Method of constructing the index

To construct the index we utilized a slightly modified version of the methodology used by the Census Bureau in the mid-2000s to identify census tracts predicted to have low response rates in the 2010 census 2. For the Food Insecurity Index, each one of the six indicators was sorted from low to high across the 1100+census tracts.  For each indicator, each of the tracts was assigned a number from 1 to 11, with a “1” indicating a low likelihood of low food insecurity and “11” a high likelihood of food insecurity.  Finally, for each census tract, the scores were summed across the six variables to get the Index value, with values ranging from 6 to 66.

The final step in constructing the Index was deciding whether to represent all six indicators as percentages or to rely on numbers for four of the indicators and percentages for the ¼ mile from transit and single-parent household indictors.  We constructed the Index both ways and compared the results.  While the two indexes painted similar pictures of the geography of food insecurity in the tri-county area, we decided that the index that included numbers for the first four variables rather than percentages gave a clearer picture of the magnitude of the problem.


Scores on the Index

Figure 1.

Figure 1 illustrates the distribution of scores of the Index for the three counties.  The lowest score for any census tract was 8 (indicative of low food insecurity), while the highest score was 65.  The median score was 38.  The distribution looks roughly bell shaped.

An advantage of the methodology used to construct the Index is that it recognizes and incorporates variation within census tracts.  For example, there are large portions of Wayne, Oakland, and Macomb Counties that are not served by buses.   Census tracts in those areas are therefore likely to have a relatively high score on the “beyond quarter mile of transit” indicator even though they may have low scores on the other measures that would otherwise indicate food insecurity.  Due to this their overall Food Insecurity Index score would be in the lower range of the Index despite their lack of proximity to a bus stop.

Figures 2 through 4 show the distribution of Food Insecurity Index scores for each of the three counties.  In comparing the three county graphs, the salient feature is the shape of the distributions, not the total number of tracts per Index value, since the three counties have different numbers of tracts.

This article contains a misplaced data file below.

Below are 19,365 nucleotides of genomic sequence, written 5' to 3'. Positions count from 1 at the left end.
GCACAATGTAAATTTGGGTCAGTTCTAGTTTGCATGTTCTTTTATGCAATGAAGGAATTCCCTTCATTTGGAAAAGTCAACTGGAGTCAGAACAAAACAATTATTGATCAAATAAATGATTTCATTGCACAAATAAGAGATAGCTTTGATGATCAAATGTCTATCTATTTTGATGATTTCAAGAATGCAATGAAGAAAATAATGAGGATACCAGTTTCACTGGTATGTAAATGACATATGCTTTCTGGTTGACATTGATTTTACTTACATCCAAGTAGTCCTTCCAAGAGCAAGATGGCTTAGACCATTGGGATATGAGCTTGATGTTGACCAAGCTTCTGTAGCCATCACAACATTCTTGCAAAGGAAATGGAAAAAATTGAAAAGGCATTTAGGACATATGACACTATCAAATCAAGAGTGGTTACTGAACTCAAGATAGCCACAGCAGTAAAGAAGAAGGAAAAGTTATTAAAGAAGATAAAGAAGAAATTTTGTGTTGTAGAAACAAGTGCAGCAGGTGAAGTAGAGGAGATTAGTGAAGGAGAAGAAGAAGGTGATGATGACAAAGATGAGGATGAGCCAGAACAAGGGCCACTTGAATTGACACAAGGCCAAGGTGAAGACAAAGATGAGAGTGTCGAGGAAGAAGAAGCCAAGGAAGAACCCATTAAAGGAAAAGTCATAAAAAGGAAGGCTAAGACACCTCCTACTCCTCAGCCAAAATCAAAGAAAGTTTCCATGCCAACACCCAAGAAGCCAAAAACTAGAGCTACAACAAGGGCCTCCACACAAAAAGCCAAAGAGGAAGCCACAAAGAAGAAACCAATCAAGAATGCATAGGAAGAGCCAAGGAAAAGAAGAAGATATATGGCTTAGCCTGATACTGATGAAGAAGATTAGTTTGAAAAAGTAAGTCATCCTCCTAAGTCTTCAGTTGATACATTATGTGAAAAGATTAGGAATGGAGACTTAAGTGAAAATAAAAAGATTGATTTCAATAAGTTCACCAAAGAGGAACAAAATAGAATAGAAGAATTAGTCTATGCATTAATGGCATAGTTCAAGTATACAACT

Figure 2.

The median Index score for Macomb County census tracts was 40, with scores skewed to the higher values.  

Figure 3.

Oakland County, in contrast, had a median score of 33.  Its distribution is skewed toward lower scores, indicating low food insecurity.  Nonetheless, there were numerous tracts with high scores.

Figure 4.

Wayne County’s median score of 39 masks the wide variation in scores across the county, denoting quite a few tracts that are less likely to face food insecurity but far more where it was a problem.


Map of Food Index Insecurity Index Values in Wayne, Oakland, and Macomb Counties

While Figures 1 through 4 illustrate the variety of levels of food insecurity in the three counties of southeast Michigan, they do not locate the differences geographically.  That is displayed in Figure 5.

Figure 5.

Overall, these populations are heavily concentrated around Detroit and Pontiac, often in areas that are fairly well served by existing and potential Forgotten Harvest (FH) and Gleaners Community Food Bank (GCFB) agencies. However, the Food Insecurity Index also identified several other areas of potentially high need, including several that are not currently well-covered by the existing FH/GCFB network. These areas include:

  • Madison Heights, between I-75 and the Oakland County Line
  • Wixom, between Pontiac Trail and I-96
  • Romulus, east and south of Detroit Metropolitan Airport
  • Roseville and Clinton Township, along Gratiot Avenue
  • Southfield, near the I-696/US-24 interchange
  • Van Buren and Huron Townships in southwestern Wayne County
  • Portions of Chesterfield Township and New Baltimore in Macomb County


Of the Top 20% of tracts that were most likely to be food-insecure (having Index scores of 49-65), 63 of the 211 were located in Detroit.  This represented over 20% of the city’s census tracts.  However, 148 of the 852 census tracts in outer suburbs also placed into this range, demonstrating that food insecurity is a regional problem.